Today I wish to share a tip with you from one of the many classes #MFRW has taught us.

A Logline {AKA the Elevator pitch} is basically a one, or two sentence {25-30 words or less} sale for your book.

It must include: Goal, Motivation, Conflict, no character names, and add punch to the prose.

Here is my 24 word logline for Dangerous Temptation.

Thrust into a foreign world, a teenage girl falls in love with a were-tiger, who must keep his people’s secret, no matter the cost.

It covers GMC, gives the genres, and leaves readers wanting to know more. This is a basic example, though. I’m still working to make it really shine.

The idea behind the Logline is to help you, the author, narrow down the key elements in your novel. The punch {or kick} added to the prose, is what help set your novel apart from all the others in it’s genre.

So, let’s break this down by key elements.

Goal: What is your character’s main goal throughout the novel? {if you have more than one main character, do this for both of them.}

Motivation: What drives your character toward their goal? {We want the main motivation.}

Conflict: What keeps your character from reaching their goal? {We want the main conflict. This usually ties into what your theme is.}

Figure out those elements and put them together. Next, we trim the word flab. How can you tighten those three sentences into one, of 25-30 words or less?

It’s tough, and a lot of hard work. But, if you keep practicing, and are ruthless with the trimming, you can do it.

It helps to have a group discussion where you all work on trimming each others words down, while keeping the GMC and genres in mind. GMC is the first key, trimming is the second.

If you insist on trying this alone… good luck.

Once you have your logline ready, there is a fabulous blog created just for loglines. Click the link to see mine and get a feel for how it works. You can find some awesome tips there on how to formulate a logline too.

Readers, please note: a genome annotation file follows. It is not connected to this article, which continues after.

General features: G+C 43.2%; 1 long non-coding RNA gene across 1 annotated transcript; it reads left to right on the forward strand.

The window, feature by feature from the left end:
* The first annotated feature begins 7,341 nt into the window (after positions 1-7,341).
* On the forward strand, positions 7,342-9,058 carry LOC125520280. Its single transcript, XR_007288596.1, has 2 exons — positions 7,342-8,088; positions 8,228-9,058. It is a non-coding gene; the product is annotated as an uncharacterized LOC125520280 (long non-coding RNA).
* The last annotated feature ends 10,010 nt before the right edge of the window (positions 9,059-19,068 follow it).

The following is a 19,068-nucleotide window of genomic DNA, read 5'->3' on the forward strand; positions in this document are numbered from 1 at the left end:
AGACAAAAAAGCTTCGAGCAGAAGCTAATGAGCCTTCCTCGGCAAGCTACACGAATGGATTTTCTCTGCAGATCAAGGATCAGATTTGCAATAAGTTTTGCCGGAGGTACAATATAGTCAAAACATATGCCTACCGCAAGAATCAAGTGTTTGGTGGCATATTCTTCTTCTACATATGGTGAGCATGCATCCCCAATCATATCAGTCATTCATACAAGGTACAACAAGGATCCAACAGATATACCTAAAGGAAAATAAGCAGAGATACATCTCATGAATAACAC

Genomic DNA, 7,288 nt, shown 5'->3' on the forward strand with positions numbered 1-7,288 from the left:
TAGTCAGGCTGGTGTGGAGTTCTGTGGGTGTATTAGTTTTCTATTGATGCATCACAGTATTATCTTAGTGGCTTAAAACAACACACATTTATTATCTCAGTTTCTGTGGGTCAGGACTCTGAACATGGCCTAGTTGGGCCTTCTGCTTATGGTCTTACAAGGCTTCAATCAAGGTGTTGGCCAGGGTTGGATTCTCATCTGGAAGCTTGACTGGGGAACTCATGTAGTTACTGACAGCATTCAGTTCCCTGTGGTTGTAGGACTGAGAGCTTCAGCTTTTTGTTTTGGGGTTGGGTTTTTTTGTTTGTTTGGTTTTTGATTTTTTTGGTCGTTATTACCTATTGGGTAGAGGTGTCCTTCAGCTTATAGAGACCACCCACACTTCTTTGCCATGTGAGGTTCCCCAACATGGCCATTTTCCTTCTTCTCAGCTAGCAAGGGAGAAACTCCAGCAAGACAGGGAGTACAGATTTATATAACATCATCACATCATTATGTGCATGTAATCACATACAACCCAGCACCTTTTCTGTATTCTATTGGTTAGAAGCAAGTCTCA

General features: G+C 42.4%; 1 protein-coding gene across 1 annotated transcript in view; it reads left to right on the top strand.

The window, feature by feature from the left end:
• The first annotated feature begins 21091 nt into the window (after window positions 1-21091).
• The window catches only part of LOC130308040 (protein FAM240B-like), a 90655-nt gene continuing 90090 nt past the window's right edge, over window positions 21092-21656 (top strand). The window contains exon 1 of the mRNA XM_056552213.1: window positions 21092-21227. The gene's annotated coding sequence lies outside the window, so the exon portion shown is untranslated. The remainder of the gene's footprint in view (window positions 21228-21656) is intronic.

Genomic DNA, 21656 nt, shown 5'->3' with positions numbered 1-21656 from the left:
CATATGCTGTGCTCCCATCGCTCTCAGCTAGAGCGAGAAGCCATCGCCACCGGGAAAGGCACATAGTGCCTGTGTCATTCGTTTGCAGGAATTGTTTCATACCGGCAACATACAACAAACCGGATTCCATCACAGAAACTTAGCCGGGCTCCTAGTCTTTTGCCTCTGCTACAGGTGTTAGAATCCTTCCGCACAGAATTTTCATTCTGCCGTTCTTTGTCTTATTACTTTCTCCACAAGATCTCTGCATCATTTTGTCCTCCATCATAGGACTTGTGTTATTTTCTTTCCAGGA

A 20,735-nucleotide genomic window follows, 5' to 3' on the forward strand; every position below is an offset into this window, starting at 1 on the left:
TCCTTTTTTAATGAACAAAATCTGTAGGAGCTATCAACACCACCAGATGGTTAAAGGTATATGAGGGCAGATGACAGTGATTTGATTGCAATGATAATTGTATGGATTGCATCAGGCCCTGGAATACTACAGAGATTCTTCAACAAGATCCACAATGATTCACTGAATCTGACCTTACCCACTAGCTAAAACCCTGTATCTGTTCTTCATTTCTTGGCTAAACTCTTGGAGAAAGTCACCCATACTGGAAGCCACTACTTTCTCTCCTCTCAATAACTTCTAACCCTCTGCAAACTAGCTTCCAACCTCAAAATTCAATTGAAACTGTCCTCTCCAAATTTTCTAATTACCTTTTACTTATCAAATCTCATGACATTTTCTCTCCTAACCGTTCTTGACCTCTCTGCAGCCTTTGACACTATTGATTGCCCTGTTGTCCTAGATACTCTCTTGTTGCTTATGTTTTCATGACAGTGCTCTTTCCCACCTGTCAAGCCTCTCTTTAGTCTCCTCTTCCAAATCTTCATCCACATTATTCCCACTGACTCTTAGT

So, what do you all think about our first Marketing Monday lesson? Makes you think outside the box, huh?

Any questions? Feel free to ask them here. 🙂

P.S. This post appears in an editors and  writers collaboration here.


About kittyb78

Catrina Barton is a licensed Kung-Fu Instructor of the Black Dragon style, and draws on that experience to make her fight scenes both realistic and action packed. She enjoys being surrounded by the stark beauty of mother nature. Whether it's a moon-lit starry sky, or a picnic by a peaceful waterfall cascading from the mountain side. Growing up no matter where she was physically, she always had at least one book in her hands and spent every free moment lost in a book. It's only natural that as she grew up, her passion for reading grew into an even stronger passion for writing, especially Young Adult Paranormal Romances. She is a proud member of many writing and marketing groups, and an active participant at Critique Circle and several other crit groups. Favorite personal quote: "An author cannot grow without both constructive criticism and encouragement."

14 responses »

  1. Gerri Bowen says:

    You have a good grip on this subject, Kitty. 🙂

  2. Thank you for this great advice and for the link to the Log Line Blog (where there are some other great tips). I am about to do some serious editing of my first draft of a YA novel and it has really helped me focus on the essence of the story, particularly distinguishing between goal and motivation (both are currently ‘do not get killed’!). I think my logline needs some work but this is where I’m at so far:

    “To prevent her own death, and the destruction of her world, a teenage girl must first find out who or what is trying to kill her.” [26 words]

  3. very nice post, i certainly love this website, keep on it

  4. […] Barton presents Loglines posted at Kitty’s Inner Thoughts, saying, “Have you ever run into a big name publisher in […]

  5. It is not my first time to pay a quick visit this website, i am browsing this site dailly and obtain good information from here daily.

  6. Great advice as usual, Kitty. This is good practice to help writers give their work much-needed focus.

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